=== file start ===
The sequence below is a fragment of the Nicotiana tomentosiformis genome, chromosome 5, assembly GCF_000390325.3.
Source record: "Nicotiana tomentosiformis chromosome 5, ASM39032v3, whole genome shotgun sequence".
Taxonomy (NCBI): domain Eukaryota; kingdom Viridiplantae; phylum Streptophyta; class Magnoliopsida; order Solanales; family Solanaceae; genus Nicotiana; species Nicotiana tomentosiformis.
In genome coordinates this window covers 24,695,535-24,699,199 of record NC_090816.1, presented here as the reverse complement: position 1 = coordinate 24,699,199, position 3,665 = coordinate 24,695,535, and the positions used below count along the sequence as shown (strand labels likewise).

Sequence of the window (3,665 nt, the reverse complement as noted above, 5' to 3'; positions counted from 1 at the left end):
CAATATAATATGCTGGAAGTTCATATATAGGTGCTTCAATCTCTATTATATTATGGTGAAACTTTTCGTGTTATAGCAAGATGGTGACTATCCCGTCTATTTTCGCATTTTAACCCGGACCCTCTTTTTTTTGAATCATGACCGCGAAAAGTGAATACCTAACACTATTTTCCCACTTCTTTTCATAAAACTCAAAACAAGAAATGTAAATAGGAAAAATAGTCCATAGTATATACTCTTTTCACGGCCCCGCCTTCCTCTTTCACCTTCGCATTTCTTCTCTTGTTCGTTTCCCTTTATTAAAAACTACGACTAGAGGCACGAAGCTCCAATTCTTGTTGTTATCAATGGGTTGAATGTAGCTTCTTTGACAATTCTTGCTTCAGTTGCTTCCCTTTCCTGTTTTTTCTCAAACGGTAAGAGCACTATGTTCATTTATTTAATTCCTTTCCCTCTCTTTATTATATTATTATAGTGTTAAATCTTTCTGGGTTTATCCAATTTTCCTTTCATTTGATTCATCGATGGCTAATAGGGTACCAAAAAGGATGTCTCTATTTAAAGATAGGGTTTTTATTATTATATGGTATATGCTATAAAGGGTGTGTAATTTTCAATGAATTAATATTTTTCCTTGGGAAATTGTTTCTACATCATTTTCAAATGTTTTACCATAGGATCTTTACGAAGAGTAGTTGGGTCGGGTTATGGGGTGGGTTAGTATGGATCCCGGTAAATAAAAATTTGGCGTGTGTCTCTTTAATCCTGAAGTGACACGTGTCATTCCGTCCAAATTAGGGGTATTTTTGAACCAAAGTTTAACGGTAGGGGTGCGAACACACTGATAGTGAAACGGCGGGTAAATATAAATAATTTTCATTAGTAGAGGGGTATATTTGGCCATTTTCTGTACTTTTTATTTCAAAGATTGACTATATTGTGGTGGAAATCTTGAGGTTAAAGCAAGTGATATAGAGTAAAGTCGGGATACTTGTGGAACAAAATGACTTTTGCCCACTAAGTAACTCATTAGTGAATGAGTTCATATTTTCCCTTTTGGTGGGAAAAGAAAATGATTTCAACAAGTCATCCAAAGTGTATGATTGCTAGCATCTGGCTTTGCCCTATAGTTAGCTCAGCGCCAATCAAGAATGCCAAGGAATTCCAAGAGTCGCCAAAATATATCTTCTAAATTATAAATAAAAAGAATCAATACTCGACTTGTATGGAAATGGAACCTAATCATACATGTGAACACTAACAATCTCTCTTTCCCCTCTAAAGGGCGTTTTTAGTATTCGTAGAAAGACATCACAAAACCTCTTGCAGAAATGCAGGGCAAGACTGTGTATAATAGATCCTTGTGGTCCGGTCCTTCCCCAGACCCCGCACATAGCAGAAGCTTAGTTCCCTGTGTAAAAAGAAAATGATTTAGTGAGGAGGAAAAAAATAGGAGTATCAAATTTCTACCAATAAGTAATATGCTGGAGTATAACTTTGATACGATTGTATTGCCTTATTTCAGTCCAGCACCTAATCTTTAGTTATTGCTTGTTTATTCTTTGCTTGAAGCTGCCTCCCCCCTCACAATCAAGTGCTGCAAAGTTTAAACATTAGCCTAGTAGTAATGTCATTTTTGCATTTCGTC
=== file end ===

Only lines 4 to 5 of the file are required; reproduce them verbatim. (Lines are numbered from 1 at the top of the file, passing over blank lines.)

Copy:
In genome coordinates this window covers 24,695,535-24,699,199 of record NC_090816.1, presented here as the reverse complement: position 1 = coordinate 24,699,199, position 3,665 = coordinate 24,695,535, and the positions used below count along the sequence as shown (strand labels likewise).

Sequence of the window (3,665 nt, the reverse complement as noted above, 5' to 3'; positions counted from 1 at the left end):